According to recent research, the prevalence of myopia in Asian countries reaches 70%-90% of the population, 30%-40% in Europe and America and only 10%-20% in Africa. The percentages of people with myopia increase with educational attainment.
25% of the world’s population is nearsighted. In Greece, 36.8% of adolescents between 15-18 years old have myopia.
Myopia is a refractive abnormality that allows only close objects to be seen well, while distant ones are blurred. The eyeball of people with myopia is more elongated, so light rays from distant objects are focused in front of the retina, instead rays from close objects are normally focused on the retina. More rarely, myopia is due to increased curvature of the cornea and crystalline lens.
Myopia is divided into:
The U.S. Food and Drug Administration (FDA) has issued a warning about lasik surgery to correct myopia.
The best and safest neutralization of myopia is done with glasses or contact lenses. State-of-the-art lenses with special thinning and coatings allow myopics to wear particularly appealingly myopic glasses .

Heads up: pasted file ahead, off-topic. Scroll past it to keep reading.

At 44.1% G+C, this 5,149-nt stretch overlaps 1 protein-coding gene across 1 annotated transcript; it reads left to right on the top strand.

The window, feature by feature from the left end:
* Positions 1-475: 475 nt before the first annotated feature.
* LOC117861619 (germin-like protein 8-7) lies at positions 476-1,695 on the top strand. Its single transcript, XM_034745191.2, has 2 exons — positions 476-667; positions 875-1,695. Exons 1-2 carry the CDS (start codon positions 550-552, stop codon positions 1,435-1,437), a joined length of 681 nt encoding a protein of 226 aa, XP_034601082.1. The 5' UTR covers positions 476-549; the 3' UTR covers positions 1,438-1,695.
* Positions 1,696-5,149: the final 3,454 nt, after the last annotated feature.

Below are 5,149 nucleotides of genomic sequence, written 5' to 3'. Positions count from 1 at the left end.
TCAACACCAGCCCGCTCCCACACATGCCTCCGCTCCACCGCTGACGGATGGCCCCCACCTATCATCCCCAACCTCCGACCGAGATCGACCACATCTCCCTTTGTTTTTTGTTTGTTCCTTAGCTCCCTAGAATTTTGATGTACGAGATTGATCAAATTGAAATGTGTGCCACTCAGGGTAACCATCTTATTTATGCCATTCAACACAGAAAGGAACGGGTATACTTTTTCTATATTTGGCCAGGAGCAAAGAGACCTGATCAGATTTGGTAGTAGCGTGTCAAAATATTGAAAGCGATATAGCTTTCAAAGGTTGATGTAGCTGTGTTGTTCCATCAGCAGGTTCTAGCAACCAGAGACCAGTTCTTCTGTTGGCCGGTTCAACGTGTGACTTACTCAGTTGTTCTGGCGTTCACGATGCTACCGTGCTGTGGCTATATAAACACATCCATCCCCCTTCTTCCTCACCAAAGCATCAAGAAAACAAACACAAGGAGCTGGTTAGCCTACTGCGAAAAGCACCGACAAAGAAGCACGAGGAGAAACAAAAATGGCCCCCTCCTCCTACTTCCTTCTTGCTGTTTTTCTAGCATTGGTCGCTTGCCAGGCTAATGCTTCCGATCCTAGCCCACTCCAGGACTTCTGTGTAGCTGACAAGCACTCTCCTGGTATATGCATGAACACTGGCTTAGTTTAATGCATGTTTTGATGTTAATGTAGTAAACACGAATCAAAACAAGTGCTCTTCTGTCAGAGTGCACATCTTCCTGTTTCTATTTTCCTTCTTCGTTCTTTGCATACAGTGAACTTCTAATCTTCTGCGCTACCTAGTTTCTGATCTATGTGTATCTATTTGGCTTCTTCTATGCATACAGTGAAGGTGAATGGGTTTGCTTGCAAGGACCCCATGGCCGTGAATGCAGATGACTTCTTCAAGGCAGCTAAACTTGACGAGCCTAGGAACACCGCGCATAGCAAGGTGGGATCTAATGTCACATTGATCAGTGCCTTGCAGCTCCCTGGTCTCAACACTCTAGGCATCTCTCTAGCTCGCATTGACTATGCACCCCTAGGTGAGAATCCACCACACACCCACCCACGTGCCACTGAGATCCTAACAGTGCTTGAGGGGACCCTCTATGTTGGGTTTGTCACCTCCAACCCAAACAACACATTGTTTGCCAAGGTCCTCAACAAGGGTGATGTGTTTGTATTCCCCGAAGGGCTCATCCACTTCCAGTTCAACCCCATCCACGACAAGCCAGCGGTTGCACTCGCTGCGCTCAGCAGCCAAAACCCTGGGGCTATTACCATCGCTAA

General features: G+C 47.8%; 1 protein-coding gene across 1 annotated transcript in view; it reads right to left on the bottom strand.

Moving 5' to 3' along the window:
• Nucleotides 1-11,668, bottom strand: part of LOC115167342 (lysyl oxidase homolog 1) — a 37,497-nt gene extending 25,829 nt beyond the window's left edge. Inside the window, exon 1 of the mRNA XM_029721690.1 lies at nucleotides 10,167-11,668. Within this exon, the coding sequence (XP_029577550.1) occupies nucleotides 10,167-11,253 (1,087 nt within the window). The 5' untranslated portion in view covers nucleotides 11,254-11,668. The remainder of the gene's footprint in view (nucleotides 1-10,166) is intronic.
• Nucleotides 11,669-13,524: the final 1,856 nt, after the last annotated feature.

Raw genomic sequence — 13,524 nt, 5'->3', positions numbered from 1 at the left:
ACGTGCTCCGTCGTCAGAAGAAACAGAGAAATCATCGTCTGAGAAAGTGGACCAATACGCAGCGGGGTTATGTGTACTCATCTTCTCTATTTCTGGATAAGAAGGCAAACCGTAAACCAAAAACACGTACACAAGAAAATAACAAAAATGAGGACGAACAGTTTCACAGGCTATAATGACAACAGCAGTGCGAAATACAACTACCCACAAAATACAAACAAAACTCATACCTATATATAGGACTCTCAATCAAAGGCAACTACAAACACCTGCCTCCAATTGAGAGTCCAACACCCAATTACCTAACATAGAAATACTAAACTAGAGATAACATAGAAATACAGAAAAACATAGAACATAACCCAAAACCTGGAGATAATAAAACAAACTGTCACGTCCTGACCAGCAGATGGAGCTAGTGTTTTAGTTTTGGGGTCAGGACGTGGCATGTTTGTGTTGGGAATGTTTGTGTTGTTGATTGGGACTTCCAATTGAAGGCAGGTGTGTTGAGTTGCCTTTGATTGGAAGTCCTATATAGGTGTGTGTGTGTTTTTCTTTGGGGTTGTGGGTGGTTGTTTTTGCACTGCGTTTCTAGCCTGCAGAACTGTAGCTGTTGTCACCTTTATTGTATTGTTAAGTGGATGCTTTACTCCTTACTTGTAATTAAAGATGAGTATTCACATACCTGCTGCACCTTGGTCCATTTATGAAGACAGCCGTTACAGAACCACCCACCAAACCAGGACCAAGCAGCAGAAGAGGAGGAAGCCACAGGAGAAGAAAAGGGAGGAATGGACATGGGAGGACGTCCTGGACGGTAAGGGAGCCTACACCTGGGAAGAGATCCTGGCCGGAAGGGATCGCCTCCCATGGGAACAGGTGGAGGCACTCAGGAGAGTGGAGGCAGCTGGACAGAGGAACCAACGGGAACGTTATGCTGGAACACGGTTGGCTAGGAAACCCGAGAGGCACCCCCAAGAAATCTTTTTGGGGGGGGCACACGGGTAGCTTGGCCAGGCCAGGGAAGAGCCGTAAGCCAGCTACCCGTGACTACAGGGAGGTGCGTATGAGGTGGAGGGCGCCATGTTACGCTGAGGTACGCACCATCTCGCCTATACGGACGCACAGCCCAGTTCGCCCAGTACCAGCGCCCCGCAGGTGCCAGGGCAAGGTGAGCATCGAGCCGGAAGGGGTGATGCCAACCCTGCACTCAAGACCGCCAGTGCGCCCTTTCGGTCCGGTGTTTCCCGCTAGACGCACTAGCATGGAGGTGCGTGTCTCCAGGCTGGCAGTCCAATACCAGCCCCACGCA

Contact lenses are especially indicated in cases where the two eyes have a difference of myopia equal to or greater than 4.00dp (anisometropia), when they engage in sports, when myopia is too great or when it is combined with astigmatism.
The ideal way to reduce the increase in myopia and/or stabilize myopia is to use rigid gas permeable contact lenses. The daily use of rigid gas permeable contact lenses for myopia minimizes the increase in myopia while neutralizing astigmatism, if any, offering vision far superior to soft contact lenses as well as ideal corneal oxygenation (rigid gas permeable contact lenses have a small diameter).
The Optometrist is the expert scientist for the perfect application of these lenses.